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‘Bravery’ or ‘manipulative’? AOC comes out as survivor of sexual assault while describing ‘trauma’ of Capitol riot

‘Bravery’ or ‘manipulative’? AOC comes out as survivor of sexual assault while describing ‘trauma’ of Capitol riot
Representative Alexandria Ocasio-Cortez (D-New York) revealed she is a survivor of sexual assault while recounting last month’s Capitol riot. Many hailed her for the deeply personal story, while others questioned her motives.

During a livestream on Instagram on Monday night, the progressive lawmaker pushed back against Republican colleagues and critics who have demanded an apology after she accused Senator Ted Cruz (R-Texas) of putting her life in danger by allegedly helping to incite the unrest in the capital on January 6. 

“The reason I'm getting emotional in this moment is because these folks who tell us to move on, that it's not a big deal, that we should forget what's happened, or even telling us to apologize. These are the same tactics of abusers. And I'm a survivor of sexual assault,” she said as she held back tears. 

It was the first time that Ocasio-Cortez has publicly referred to being a victim of sexual assault, and she said during the livestream that she hadn’t told many people about it. 

“When we go through trauma, trauma compounds on each other,” the 31-year-old congresswoman said. 

Ocasio-Cortez described hiding in the bathroom of her congressional office during the violent demonstration, telling her livestream views that she thought that she was “going to die.”

Her anxiety increased when a man rushed into her office shouting, “Where is she? Where is she?” It turns out, however, that the individual was a Capitol Police officer. But Ocasio-Cortez claimed that he looked at her with “anger and hostility” and that she wasn’t sure whether the officer would “help us, or hurt us.”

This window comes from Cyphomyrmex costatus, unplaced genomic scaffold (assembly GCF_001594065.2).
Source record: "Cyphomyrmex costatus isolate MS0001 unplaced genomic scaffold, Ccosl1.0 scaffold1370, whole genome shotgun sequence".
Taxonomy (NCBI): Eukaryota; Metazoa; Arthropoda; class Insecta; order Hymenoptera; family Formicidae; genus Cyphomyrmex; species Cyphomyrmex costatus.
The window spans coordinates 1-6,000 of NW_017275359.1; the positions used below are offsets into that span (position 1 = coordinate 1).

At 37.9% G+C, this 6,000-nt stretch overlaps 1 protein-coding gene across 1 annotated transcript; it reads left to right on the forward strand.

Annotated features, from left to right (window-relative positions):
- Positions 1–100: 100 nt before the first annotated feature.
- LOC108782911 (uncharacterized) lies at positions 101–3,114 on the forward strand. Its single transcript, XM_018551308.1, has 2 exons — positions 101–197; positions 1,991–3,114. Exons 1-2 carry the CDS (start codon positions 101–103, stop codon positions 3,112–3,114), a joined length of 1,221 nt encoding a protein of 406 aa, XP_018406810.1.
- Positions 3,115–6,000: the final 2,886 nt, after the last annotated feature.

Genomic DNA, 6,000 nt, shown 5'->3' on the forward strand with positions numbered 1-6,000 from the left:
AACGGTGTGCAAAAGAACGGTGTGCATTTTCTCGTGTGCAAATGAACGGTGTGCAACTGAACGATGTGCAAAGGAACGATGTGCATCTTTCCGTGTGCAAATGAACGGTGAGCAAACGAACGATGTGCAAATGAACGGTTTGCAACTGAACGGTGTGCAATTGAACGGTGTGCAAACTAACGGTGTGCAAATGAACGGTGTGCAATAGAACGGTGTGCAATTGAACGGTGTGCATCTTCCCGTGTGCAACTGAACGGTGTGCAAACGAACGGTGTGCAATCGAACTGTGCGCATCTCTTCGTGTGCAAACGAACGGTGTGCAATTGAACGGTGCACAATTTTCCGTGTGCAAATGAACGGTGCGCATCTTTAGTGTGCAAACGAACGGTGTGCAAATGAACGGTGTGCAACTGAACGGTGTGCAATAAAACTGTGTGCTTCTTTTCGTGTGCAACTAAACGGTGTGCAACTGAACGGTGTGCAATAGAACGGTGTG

Her emotional retelling of the pro-Donald Trump protest, which has been linked to several deaths, was met with an outpouring of support, with many hailing her “bravery” and “courage” for speaking out about her traumatic assault. 

Eli Valley, a popular progressive political cartoonist, anticipated that AOC would soon be smeared by people who think she is being “duplicitous” by comparing her sexual assault to “GOP-Nazi militias hunting.”

There were many who certainly took the view that Ocasio-Cortez was playing on people’s emotions to support her calls for “accountability” over the Capitol chaos. 

Sara Gonzales, a host on conservative Blaze TV, described the congresswoman as a “disgustingly manipulative person, and a disgrace to this country,” adding that she holds this view as a fellow survivor of sexual assault. 

Her critics weren’t limited to conservatives, however. Liberal journalist Michael Tracey said Ocasio-Cortez’s livestream was a “masterclass in emotional manipulation.”

He remained unapologetic after coming under fire from social media users for the comment, noting that “hysterical raging Twitter mobs are outlandishly wrong about 99% of the time.”

AOC’s reaction to the January 6 riot has come under fire from Republican lawmakers, following her insistence that Cruz and other GOP members almost had her “murdered” by allegedly lending support and credibility to protesters who challenged the legitimacy of the 2020 presidential elections. On Monday it was revealed that 13 GOP House members had signed a letter demanding an apology from Ocasio-Cortez for making the incendiary accusation. 

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